Carroll County’s girls’ basketball program has a long and proud tradition of outstanding teams, players and coaches. One of the best to ever suit up for the Lady Cavaliers was post player Erin Gibson, who went on to enjoy a successful basketball career at Virginia Tech.
Averaging 18.1 points, 12.3 rebounds, 2.5 blocks and 2 steals per game during her high school career, Gibson was voted the Group AA State Player of the Year by the Associated Press and the Virginia High School Coaches Association her senior year. She was also named Player of the Year in Region IV, the Southwest District and by the Roanoke Times her senior season.
From 2001-2005, she continued to enjoy success on the hardwood for the Hokies. She still ranks among the program’s all-time leaders in many categories, including fifth in blocked shots (122), seventh in games played (123), eighth in minutes played (3,263), and she was the 14th player in school history to reach the 1,000 career points milestone.
But as successful as Gibson was in the basketball gym, she was equally impressive in the classroom. Now the director of the University Physical Therapy clinic in Christiansburg, Gibson was a Big East Academic All Star all three seasons she played in the conference before Virginia Tech joined the ACC prior to her senior season. During her senior year, she was selected by ESPN The Magazine as an Academic All-American.
What year did you graduate from Carroll County? I graduated from Carroll County High School in 2001.
When did you graduate from Virginia Tech? I graduated from Virginia Tech May, 2005 with a Bachelor of Science degree in Human Nutrition, Food, and Exercise. I graduated from Virginia Commonwealth University-Medical College of Virginia in May, 2008 with a Doctorate of Physical Therapy.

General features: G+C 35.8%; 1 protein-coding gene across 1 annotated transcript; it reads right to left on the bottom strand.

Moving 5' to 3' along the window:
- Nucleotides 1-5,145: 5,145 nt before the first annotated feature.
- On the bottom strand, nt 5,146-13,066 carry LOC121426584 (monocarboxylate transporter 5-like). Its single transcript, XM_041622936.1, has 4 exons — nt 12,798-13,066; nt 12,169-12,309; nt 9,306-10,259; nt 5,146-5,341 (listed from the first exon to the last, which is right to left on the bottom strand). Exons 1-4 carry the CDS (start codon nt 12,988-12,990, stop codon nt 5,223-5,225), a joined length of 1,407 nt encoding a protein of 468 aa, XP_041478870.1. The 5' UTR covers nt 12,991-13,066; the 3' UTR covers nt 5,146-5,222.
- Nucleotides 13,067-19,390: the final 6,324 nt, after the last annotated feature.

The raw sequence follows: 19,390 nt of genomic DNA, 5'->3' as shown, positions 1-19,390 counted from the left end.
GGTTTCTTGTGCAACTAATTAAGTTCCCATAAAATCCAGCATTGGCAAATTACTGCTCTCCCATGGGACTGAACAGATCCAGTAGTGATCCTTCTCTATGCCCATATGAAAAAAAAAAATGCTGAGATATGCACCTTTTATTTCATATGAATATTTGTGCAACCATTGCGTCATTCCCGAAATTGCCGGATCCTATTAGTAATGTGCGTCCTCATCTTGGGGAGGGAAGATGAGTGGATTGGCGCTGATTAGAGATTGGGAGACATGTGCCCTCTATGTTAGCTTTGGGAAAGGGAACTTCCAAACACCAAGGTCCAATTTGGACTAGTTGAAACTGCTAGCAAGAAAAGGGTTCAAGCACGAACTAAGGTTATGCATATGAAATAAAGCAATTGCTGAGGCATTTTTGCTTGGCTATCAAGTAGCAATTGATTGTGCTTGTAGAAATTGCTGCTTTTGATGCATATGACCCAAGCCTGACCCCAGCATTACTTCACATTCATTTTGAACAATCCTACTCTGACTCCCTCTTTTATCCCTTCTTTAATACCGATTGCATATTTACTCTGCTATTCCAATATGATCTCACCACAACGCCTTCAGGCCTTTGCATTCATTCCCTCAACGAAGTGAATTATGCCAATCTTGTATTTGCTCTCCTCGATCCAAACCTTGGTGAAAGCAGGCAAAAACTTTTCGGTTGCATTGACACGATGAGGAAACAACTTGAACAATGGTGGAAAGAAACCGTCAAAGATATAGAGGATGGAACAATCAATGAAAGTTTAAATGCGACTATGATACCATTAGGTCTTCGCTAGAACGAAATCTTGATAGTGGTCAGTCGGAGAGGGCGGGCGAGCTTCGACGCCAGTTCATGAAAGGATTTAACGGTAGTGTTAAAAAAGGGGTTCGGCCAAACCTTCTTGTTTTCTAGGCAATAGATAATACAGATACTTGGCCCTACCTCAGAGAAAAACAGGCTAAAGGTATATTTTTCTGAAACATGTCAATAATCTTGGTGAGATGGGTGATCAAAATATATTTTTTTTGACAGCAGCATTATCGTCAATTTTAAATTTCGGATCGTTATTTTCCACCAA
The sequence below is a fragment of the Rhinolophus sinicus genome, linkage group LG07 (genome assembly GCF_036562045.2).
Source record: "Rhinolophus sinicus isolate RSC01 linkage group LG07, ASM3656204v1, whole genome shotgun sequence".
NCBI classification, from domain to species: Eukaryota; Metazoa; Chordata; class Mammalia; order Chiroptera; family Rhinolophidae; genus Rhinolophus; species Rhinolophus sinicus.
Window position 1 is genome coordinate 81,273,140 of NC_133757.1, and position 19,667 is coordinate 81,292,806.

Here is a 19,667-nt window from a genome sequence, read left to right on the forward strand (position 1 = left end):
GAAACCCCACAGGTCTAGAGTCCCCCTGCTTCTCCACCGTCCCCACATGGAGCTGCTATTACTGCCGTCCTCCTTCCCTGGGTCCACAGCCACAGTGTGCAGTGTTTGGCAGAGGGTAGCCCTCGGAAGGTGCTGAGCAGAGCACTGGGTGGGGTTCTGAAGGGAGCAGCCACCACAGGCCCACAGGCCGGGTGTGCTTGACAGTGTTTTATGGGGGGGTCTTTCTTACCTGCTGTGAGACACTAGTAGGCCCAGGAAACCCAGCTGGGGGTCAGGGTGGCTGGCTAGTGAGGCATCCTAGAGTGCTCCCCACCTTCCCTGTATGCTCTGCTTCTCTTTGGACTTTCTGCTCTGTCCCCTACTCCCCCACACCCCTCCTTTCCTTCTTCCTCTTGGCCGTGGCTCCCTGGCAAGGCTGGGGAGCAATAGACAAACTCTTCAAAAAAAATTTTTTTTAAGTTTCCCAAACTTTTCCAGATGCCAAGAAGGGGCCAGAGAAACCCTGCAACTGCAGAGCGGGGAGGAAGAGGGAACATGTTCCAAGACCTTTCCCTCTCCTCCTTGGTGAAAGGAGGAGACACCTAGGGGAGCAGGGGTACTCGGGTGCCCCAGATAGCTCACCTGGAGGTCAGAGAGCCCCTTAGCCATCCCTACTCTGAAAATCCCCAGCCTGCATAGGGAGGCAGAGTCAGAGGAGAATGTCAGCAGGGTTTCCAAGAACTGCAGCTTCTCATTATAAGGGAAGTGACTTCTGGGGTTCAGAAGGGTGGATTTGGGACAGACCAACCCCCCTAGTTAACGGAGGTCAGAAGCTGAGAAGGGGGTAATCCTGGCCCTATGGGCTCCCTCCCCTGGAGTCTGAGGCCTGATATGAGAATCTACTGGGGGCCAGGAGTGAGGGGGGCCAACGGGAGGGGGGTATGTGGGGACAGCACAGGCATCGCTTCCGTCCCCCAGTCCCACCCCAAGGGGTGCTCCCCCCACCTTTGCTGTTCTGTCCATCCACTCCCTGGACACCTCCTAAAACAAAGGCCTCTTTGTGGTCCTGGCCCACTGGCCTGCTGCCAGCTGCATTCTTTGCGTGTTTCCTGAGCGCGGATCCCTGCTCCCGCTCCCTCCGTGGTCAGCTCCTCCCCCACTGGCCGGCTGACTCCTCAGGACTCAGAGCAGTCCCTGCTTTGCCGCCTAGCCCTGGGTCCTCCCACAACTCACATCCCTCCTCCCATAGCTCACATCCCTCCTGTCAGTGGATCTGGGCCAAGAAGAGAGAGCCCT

Family members: Tonyia Gibson (mother), Greg Gibson (father), Reggie Gibson (brother), Gordan Gibson (brother), James Gibson (brother), Zac Annen (brother), Teresa Gibson (sister-in-law), Logan Gibson (nephew).
Current Occupation: I am presently the director of the University Physical Therapy clinic in Christiansburg, VA. I am also working with injured athletes in the sports medicine department at Virginia Tech.
What is your favorite memory in athletics at Carroll County? It’s really hard to just have one favorite memory. I believe it’s a culmination of moments that added up to a wonderful experience. It was the speeches we got before and after a game to make us better. It was the rituals that we did before we ran out to the court or the field. It was the superstitions that I had, and that I performed because I thought that helped us win if I did it every single time. It was the bus rides to and from the games. I played with some amazing people who made me better every practice/game. I had some talented coaches that spent hours making sure that I developed my skills. All of these are my favorite memories while in high school.